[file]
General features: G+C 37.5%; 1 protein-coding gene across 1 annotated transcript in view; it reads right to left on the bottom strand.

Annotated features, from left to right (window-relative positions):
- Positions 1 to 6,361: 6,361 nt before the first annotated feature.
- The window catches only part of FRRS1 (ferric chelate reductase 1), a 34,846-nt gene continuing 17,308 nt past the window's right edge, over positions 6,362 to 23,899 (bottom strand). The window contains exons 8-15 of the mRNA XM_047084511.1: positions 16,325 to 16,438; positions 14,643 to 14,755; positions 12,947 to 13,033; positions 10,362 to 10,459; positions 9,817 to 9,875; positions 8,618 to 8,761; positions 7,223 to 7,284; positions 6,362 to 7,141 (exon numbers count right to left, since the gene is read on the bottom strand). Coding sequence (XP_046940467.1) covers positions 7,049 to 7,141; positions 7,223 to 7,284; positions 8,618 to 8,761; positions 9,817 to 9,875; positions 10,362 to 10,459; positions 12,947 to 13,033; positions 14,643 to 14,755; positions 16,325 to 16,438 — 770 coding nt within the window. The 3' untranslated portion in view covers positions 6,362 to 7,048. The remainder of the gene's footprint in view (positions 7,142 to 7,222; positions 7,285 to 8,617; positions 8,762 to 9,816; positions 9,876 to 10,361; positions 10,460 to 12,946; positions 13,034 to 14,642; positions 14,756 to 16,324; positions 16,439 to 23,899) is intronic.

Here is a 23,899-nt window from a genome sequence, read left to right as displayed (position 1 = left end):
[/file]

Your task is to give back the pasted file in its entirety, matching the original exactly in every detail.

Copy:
General features: G+C 37.5%; 1 protein-coding gene across 1 annotated transcript in view; it reads right to left on the bottom strand.

Annotated features, from left to right (window-relative positions):
- Positions 1 to 6,361: 6,361 nt before the first annotated feature.
- The window catches only part of FRRS1 (ferric chelate reductase 1), a 34,846-nt gene continuing 17,308 nt past the window's right edge, over positions 6,362 to 23,899 (bottom strand). The window contains exons 8-15 of the mRNA XM_047084511.1: positions 16,325 to 16,438; positions 14,643 to 14,755; positions 12,947 to 13,033; positions 10,362 to 10,459; positions 9,817 to 9,875; positions 8,618 to 8,761; positions 7,223 to 7,284; positions 6,362 to 7,141 (exon numbers count right to left, since the gene is read on the bottom strand). Coding sequence (XP_046940467.1) covers positions 7,049 to 7,141; positions 7,223 to 7,284; positions 8,618 to 8,761; positions 9,817 to 9,875; positions 10,362 to 10,459; positions 12,947 to 13,033; positions 14,643 to 14,755; positions 16,325 to 16,438 — 770 coding nt within the window. The 3' untranslated portion in view covers positions 6,362 to 7,048. The remainder of the gene's footprint in view (positions 7,142 to 7,222; positions 7,285 to 8,617; positions 8,762 to 9,816; positions 9,876 to 10,361; positions 10,460 to 12,946; positions 13,034 to 14,642; positions 14,756 to 16,324; positions 16,439 to 23,899) is intronic.

Here is a 23,899-nt window from a genome sequence, read left to right as displayed (position 1 = left end):